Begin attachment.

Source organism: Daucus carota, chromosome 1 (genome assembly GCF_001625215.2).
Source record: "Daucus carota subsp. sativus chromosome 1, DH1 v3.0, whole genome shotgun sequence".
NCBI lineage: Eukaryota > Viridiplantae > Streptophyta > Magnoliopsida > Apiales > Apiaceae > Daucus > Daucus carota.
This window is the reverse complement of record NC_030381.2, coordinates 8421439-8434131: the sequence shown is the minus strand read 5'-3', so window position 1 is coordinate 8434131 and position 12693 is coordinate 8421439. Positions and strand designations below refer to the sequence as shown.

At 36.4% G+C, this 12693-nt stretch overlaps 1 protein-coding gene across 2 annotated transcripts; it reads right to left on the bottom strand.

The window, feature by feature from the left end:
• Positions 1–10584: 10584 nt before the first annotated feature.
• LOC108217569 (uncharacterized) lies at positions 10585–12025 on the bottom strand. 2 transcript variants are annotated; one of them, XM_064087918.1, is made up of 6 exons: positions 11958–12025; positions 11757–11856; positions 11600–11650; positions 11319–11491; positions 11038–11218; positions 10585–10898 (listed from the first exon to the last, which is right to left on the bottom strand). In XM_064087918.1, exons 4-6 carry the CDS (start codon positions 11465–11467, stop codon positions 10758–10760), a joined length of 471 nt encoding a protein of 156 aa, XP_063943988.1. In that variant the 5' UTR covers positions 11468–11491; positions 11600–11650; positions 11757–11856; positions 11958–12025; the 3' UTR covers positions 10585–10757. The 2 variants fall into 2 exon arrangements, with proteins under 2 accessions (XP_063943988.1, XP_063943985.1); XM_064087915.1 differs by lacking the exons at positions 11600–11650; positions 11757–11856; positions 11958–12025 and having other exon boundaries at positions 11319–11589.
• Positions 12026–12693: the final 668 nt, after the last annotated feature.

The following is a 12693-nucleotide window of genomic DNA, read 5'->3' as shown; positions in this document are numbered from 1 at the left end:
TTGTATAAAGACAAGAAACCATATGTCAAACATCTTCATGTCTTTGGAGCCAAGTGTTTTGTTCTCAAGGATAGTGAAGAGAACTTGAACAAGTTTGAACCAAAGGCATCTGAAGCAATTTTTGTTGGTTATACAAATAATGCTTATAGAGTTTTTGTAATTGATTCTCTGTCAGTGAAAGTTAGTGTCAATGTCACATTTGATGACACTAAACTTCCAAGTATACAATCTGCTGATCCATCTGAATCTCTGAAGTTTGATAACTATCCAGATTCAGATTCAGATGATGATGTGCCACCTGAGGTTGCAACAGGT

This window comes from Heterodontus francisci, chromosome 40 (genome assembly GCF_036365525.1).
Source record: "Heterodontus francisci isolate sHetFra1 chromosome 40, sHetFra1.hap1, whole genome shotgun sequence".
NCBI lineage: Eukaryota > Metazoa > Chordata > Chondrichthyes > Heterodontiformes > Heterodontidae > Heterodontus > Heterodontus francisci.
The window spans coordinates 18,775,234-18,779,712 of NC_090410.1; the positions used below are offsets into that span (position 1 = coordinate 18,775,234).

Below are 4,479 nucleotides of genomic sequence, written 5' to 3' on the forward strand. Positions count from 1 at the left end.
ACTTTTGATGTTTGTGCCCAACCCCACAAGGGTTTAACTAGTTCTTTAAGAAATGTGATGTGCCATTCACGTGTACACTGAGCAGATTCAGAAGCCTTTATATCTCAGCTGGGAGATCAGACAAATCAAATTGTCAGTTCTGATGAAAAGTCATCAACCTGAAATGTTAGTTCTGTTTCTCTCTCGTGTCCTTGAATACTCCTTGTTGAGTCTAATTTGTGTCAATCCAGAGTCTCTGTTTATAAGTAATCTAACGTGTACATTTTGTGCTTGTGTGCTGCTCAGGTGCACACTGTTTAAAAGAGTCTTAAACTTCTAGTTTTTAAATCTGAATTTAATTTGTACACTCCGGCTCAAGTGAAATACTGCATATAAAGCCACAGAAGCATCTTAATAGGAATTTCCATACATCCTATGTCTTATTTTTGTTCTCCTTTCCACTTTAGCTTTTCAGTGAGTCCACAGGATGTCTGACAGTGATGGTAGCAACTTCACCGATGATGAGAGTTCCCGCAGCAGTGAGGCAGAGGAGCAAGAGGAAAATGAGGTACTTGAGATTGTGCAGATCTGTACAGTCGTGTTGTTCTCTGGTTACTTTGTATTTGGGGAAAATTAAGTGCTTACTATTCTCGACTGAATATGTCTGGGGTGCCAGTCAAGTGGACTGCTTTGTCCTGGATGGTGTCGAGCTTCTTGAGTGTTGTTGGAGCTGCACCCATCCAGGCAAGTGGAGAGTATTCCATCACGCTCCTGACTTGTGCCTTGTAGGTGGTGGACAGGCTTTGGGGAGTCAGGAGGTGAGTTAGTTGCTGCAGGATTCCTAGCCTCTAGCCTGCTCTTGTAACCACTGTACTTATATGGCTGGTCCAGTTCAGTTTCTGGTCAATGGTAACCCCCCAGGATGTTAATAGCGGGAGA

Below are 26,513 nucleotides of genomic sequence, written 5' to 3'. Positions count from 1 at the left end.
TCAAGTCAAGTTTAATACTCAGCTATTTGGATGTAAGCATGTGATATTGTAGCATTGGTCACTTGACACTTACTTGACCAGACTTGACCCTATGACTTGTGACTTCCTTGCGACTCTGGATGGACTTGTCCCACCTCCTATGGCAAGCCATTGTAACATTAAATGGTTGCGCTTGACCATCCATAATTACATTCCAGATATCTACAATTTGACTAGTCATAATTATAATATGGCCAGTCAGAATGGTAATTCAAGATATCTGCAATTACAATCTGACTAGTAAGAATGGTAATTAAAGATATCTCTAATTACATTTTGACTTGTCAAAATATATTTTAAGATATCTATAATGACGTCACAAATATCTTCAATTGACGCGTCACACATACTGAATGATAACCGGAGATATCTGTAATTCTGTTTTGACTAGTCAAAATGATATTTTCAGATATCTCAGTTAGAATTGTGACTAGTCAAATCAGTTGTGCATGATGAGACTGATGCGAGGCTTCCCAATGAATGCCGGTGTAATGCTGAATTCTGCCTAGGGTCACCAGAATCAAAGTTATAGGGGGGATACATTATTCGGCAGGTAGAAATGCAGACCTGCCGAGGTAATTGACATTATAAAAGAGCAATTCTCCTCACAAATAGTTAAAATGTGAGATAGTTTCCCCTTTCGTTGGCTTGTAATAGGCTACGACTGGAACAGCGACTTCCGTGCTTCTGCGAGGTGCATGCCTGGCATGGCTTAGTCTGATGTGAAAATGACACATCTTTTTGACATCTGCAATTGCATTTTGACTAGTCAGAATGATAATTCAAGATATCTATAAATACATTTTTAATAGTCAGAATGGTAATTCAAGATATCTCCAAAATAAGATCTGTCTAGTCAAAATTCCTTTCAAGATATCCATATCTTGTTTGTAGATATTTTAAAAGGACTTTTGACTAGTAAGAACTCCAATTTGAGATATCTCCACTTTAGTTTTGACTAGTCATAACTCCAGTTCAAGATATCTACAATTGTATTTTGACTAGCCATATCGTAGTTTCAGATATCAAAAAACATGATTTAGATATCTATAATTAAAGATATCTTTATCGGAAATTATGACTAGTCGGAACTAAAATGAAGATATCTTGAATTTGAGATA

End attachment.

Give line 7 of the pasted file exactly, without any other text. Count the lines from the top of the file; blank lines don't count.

• Positions 1–10584: 10584 nt before the first annotated feature.